• Abstract: Diversification of gas supply has been a strategic priority for the European Union since its dependence on imports began to grow in the early 2000s. The crisis in Ukraine has heightened concerns that the flow of Russian gas passing through this country may be interrupted and has reignited calls for dependency on Russian gas to be reduced. As a new European Commission takes over energy policy in Brussels, it is worth examining the lessons the EU ought to learn from the Southern Gas Corridor project, which for a decade was seen as key to enhancing energy security.
  • Topic: Security
  • Political Geography: Russia, Europe, Brazil
  • Author: Nicholas Westcott
  • Publication Date: 10-2014
  • Content Type: Journal Article
  • Journal: The World Today
  • Institution: Chatham House
  • Abstract: Summits with Africa are in fashion: in August, President Obama hosted America's first; in April, the European Union staged the fourth EU-Africa summit in Brussels; the BRICS countries–Brazil, Russia, India, China and South Africa–held one in Durban in March last year; and in June 2013 Japan hosted its five-yearly conference on African development in Yokohama. Next year will see the sixth China-Africa summit. South America, South Korea and Turkey, which have all held summits with African leaders in recent years, have pledged return matches in Africa.
  • Political Geography: Africa, America, Europe
  • Author: Thomas Raines
  • Publication Date: 10-2014
  • Content Type: Journal Article
  • Journal: The World Today
  • Institution: Chatham House
  • Abstract: British attitudes to the European Union have become generally more favourable over the past two years, according to a YouGov poll for Chatham House. Those who say they would vote to stay in the EU now have the narrowest of leads–40 per cent to 39 per cent. Two years ago, 49 per cent said they would vote to leave, against 30 per cent to stay.
  • Political Geography: Europe
  • Publication Date: 10-2014
  • Content Type: Journal Article
  • Journal: The World Today
  • Institution: Chatham House
  • Abstract: Danny Dorling's book is presented as an opportunity to explore the cost of the growing disparity between the very richest in society and the rest. What results, however, is an attempt to correlate facts and figures to much broader societal trends, but not always with justification.
  • Political Geography: Europe
  • Author: Michael Williams
  • Publication Date: 06-2013
  • Content Type: Journal Article
  • Journal: The World Today
  • Institution: Chatham House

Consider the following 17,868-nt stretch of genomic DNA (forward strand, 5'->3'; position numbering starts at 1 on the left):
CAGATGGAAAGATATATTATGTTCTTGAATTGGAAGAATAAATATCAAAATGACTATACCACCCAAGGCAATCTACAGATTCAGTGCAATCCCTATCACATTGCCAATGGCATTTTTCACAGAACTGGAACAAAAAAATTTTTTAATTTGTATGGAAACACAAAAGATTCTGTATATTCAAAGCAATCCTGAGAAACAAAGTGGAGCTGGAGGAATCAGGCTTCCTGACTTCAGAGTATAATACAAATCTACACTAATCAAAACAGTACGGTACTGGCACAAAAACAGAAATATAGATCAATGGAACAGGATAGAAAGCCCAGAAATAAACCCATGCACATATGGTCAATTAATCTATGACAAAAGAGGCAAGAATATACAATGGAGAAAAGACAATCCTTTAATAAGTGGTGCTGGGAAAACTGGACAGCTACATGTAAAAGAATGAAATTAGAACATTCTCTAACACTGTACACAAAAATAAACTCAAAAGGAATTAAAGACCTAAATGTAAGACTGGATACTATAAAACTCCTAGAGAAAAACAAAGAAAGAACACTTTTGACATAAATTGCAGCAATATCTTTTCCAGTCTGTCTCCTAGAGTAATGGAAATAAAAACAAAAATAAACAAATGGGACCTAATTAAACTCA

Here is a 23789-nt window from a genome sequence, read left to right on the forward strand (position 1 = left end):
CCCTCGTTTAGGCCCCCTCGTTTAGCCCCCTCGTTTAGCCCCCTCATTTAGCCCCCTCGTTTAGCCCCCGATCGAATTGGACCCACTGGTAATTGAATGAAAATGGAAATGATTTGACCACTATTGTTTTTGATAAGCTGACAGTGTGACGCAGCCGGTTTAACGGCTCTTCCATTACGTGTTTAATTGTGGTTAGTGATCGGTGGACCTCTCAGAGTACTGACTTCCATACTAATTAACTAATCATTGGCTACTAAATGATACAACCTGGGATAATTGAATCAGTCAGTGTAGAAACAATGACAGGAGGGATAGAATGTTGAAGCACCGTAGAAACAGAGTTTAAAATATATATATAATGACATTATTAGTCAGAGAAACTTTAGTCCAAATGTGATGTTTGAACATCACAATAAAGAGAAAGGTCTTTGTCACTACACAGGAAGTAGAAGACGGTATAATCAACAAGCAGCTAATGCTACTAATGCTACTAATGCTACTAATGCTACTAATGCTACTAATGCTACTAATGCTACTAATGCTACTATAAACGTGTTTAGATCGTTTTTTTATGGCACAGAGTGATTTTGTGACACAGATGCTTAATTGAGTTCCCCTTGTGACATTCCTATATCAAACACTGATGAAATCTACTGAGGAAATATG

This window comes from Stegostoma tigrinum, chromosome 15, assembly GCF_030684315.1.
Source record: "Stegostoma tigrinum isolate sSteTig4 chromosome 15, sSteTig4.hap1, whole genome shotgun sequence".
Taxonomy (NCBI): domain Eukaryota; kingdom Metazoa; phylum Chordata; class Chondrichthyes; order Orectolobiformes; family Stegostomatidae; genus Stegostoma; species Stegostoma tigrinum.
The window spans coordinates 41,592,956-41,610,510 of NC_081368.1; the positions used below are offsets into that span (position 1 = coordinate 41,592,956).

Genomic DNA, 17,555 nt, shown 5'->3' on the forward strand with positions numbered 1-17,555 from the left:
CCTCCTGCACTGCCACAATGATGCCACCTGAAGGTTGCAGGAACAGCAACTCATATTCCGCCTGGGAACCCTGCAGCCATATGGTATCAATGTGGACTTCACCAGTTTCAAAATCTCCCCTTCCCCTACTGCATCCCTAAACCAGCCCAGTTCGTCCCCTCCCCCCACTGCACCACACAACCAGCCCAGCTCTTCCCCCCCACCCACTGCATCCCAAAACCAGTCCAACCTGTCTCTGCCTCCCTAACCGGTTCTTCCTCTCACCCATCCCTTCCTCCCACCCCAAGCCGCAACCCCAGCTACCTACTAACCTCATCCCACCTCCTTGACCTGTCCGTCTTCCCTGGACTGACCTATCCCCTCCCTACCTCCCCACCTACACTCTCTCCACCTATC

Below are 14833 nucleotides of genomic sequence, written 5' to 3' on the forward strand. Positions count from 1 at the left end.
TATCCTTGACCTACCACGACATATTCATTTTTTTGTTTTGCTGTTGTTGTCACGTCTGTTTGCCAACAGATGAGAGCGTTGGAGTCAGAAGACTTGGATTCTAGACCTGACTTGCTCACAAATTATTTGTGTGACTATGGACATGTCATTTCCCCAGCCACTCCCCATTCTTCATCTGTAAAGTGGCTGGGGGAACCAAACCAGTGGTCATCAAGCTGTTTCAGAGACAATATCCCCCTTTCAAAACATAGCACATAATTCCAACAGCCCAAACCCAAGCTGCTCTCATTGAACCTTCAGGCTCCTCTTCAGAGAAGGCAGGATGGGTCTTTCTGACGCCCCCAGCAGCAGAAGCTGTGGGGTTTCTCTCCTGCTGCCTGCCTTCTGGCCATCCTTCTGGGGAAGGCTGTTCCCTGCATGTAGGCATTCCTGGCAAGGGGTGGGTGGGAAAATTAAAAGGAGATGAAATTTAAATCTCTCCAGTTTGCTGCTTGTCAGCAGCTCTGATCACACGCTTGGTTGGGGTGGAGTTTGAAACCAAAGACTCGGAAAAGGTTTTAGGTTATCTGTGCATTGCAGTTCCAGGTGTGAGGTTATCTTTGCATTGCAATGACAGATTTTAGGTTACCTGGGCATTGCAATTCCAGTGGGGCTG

• Abstract: Some months ago while clearing my late mother 's house I came across a stamp album from my school days in the 1960s. There were stamps from 'Croatia ', in reality produced by extremist groups in Argentina, but testifying to the existence of the Nazi puppet state of Croatia (NDH) in the 1940s. But to my surprise, I also found stamps from the 'Alawite State of Syria '. An independent Croatia is now a reality and soon to become a member of the European Union. For that matter we also have states of Bosnia-Herzegovina, Montenegro and Kosovo. And the former Soviet Union has broken up into its constituent republics. Who would have imagined this as late as 1990? But maybe the break up of states, whether Yugoslavia or Czechoslovakia, and possibly the United Kingdom if Scotland opts for independence in 2014, is a purely European phenomenon?
  • Topic: Government, United Nations
  • Political Geography: Afghanistan, United Kingdom, Europe, Bosnia, Herzegovina, Argentina, Kosovo, Yugoslavia, Syria, Scotland
  • Author: Daniel W. Drezner
  • Publication Date: 06-2013
  • Content Type: Journal Article
  • Journal: The World Today
  • Institution: Chatham House
  • Abstract: Why the US still dominates the world of innovative ideas
  • Topic: Economics
  • Political Geography: United States, America, Europe
  • Author: Alyson J. K. Bailes
  • Publication Date: 06-2013
  • Content Type: Journal Article
  • Journal: The World Today
  • Institution: Chatham House
  • Abstract: Scotland the brave new world
  • Topic: Security, Foreign Policy
  • Political Geography: Europe, Scotland
  • Author: Ellen Hallams, Benjamin Schreer
  • Publication Date: 03-2012
  • Content Type: Journal Article
  • Journal: International Affairs
  • Institution: Chatham House
  • Abstract: On 31 October 2011 NATO successfully ended its seven-month military mission in Libya (Operation Unified Protector). Coalition air strikes were instrumental in protecting civilians and ousting the Qadhafi regime. In terms of alliance politics, the operation also seemed to reflect a new transatlantic burden-sharing model. The United States, the most powerful military actor within NATO, decided to play only a supporting role, forcing some European allies, predominantly France and Britain, to take the lead. Consequently, some commentators saw the Libya campaign as a 'historical milestone' for the Atlantic alliance and a potential model for future NATO burden-sharing. The US government seemed to share this view. In a speech in Brussels in October 2011, acting Secretary of Defense Leon Panetta described the Libya operation as an example of a more equal transatlantic burden-sharing arrangement. He also emphasized that the current level of US commitment to the alliance was unsustainable owing to the significant pressure on the US defence budget. In June that year his predecessor as Defense Secretary, Robert Gates, had also called for better burden-sharing across the Atlantic. Specifically, he criticized the lack of defence spending on the part of most European allies and predicted a 'dim, if not dismal, future' for the alliance if this trend is not reversed. NATO's Secretary General, Anders Fogh Rasmussen, has also called for members of the alliance to make renewed efforts to come to a better burden- sharing arrangement whereby European allies invest more in 'smart defense', with its emphasis on the pooling and sharing of military resources.